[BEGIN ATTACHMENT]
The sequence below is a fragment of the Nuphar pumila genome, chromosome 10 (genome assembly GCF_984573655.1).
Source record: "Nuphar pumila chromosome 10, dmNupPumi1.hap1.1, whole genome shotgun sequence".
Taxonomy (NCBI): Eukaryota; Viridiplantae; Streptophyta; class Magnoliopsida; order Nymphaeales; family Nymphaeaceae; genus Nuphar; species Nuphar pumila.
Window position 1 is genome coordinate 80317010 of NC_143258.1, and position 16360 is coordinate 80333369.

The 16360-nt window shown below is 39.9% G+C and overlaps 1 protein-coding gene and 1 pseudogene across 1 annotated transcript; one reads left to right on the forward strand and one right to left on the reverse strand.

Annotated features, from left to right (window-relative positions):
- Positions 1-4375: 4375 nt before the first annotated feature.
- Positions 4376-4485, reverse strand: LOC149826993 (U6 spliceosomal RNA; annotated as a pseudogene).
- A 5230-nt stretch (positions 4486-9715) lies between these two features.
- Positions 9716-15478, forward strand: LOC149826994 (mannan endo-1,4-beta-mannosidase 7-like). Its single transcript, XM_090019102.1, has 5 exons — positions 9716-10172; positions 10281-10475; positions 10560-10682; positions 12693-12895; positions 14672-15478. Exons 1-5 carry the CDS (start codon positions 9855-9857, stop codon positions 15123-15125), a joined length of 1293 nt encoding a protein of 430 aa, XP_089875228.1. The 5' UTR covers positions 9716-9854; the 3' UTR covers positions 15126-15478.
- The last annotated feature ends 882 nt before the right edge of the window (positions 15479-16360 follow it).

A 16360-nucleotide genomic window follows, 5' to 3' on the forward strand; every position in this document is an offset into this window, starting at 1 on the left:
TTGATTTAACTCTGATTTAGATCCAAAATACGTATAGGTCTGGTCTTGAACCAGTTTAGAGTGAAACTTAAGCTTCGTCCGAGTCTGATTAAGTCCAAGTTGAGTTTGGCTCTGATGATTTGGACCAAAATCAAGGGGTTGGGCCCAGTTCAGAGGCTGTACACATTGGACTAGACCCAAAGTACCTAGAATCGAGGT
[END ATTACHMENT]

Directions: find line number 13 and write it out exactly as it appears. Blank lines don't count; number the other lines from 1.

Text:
TTGATTTAACTCTGATTTAGATCCAAAATACGTATAGGTCTGGTCTTGAACCAGTTTAGAGTGAAACTTAAGCTTCGTCCGAGTCTGATTAAGTCCAAGTTGAGTTTGGCTCTGATGATTTGGACCAAAATCAAGGGGTTGGGCCCAGTTCAGAGGCTGTACACATTGGACTAGACCCAAAGTACCTAGAATCGAGGT